I love to read. I love to take bubble baths. It's not going to surprise anybody to learn that I love to read while taking a bubble bath.

However, my habit suffered a hitch when I acquired my Kindle. I fretted about how to protect the device from the water: from steam, from splashes, and from the catastrophe of total submersion.

My father, neither a bath lover nor a novel addict, told me I would have to stick to reading hard copy books in the bath. The problems with this solution will be evident to all novel-loving bath addicts.

Everybody else said, "Stick it in a Ziplock bag."

I tried that. I used a gallon sized, freezer strength Ziplock (well, Target brand), and almost experienced Kindle meltdown. Every time I tried to turn the page the plastic hit the sensitive touch screen in multiple places, causing it either to turn too many pages or freeze up.

But tonight, I HAD to read Cybele's Secret (review coming in a future post), and I HAD to read it while immersed in hot water. I went online to see if anybody had solved the Ziplock bag problem. Apparently some had, but all they would say (in taunting cyber voices) was, "I had no trouble using my Kindle Touch inside a Ziplock baggie." The selfish, misanthropic cretins!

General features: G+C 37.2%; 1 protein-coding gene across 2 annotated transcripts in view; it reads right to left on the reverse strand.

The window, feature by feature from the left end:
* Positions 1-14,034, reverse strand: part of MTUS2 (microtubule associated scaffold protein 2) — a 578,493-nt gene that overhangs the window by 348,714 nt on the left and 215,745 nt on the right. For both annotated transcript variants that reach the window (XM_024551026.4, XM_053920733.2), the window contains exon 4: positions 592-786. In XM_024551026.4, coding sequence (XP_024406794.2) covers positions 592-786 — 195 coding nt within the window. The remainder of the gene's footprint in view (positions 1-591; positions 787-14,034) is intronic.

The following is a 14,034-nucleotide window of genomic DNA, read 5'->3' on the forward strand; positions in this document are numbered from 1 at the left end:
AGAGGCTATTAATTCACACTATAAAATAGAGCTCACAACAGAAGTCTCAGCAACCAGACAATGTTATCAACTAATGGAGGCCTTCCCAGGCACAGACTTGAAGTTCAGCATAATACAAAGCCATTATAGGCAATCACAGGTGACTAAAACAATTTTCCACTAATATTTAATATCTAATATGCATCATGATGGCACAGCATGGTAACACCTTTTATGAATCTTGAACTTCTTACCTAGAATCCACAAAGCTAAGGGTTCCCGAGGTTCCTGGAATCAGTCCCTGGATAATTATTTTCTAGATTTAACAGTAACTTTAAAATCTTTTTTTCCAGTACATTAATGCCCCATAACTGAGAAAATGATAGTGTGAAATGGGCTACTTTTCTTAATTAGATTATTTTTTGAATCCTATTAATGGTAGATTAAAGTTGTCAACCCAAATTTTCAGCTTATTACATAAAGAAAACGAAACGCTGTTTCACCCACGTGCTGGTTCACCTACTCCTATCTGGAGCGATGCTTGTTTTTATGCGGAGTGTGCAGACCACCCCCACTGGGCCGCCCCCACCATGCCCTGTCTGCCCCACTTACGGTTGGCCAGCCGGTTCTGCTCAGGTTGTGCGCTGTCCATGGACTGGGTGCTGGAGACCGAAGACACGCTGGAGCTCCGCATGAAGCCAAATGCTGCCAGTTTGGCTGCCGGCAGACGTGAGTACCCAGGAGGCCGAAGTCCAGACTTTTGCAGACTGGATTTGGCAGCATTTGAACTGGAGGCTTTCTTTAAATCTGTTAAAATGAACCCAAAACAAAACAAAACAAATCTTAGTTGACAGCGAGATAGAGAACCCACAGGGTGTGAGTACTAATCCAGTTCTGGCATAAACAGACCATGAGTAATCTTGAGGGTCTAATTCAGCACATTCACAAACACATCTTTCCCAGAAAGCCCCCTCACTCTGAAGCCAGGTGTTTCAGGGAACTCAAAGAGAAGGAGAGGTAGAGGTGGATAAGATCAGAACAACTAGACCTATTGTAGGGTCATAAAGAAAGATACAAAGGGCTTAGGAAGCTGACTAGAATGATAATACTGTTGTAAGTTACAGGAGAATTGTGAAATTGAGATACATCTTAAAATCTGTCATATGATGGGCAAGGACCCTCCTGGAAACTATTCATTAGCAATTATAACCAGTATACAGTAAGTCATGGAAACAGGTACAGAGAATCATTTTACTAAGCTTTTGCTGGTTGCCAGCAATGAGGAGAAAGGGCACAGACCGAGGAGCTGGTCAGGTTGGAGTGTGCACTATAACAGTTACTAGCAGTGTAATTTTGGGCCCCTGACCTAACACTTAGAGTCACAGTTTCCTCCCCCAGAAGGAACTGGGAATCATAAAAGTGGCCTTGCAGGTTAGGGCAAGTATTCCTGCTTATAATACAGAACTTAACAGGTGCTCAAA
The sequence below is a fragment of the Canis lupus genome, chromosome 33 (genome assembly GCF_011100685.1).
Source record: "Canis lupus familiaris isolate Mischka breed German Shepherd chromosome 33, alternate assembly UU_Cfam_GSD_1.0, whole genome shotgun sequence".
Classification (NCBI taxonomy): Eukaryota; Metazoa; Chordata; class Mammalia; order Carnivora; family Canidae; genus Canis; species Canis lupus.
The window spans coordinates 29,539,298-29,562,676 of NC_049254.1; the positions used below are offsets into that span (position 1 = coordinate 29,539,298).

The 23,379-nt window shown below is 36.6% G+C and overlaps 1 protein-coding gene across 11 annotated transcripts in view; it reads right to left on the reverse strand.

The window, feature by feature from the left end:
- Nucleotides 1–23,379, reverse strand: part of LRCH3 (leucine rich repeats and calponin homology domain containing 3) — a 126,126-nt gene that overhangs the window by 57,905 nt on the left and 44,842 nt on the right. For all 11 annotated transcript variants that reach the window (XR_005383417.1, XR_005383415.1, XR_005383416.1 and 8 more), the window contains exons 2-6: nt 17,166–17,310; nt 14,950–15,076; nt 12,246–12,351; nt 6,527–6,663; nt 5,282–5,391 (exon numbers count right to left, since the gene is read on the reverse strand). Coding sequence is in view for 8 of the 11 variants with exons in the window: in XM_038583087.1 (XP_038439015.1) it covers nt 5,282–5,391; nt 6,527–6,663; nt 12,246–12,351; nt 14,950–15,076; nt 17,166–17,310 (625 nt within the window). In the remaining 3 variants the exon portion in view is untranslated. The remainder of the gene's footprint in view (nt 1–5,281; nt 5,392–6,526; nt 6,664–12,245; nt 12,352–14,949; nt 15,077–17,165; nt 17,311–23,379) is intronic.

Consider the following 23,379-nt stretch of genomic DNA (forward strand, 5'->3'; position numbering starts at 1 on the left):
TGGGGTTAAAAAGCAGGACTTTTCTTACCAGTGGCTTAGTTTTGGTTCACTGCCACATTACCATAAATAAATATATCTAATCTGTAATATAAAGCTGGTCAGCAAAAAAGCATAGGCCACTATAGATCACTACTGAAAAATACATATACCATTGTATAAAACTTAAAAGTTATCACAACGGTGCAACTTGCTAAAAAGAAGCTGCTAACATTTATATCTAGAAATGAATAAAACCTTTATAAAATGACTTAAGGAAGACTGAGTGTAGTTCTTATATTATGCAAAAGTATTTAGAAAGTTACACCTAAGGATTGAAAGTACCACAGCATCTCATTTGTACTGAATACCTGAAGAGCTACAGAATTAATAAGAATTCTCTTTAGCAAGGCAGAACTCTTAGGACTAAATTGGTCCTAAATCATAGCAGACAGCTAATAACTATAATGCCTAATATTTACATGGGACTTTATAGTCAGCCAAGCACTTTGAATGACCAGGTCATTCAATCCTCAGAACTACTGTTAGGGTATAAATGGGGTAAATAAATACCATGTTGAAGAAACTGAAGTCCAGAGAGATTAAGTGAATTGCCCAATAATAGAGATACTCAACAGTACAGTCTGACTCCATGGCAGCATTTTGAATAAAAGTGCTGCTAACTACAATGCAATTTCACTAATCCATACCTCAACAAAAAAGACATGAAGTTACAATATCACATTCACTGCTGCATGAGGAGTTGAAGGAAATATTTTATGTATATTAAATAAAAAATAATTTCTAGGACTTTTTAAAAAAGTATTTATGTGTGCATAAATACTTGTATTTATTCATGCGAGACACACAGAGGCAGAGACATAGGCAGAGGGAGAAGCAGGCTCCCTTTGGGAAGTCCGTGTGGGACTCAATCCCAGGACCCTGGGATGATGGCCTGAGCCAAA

I looked at a waterproof case available on Amazon (for $19.99) and watched a demo about how to use it. I contemplated building my own waterproof case out of a discarded bedding bag, duct tape, and those foam thingies you put on cupboard doors. And then it hit me. The way to solve the Ziplock baggie problem. I can't decide if I'm an idiot or a genius.

What I am NOT is a cretin, so here's how to do it. You too can enjoy the pleasure of e-novels via touch screen in the bubbly!

You will need
1 quart-sized Ziplock bag, freezer strength with double seal
2 minutes

  1. Put your Kindle Touch in the bag.
  2. Seal the bag, leaving a little air inside.
  3. Slide the Kindle to the corner of the bag.
  4. Bracing the Kindle against the side of the bag, pull the plastic tight over the screen. Fold the excess around the back of the Kindle and tape it.
  5. Repeat step 4 for the top of the bag.
  6. Run your bath water. Use extra bubbles.

You're welcome. Donations of cash and chocolate will be accepted.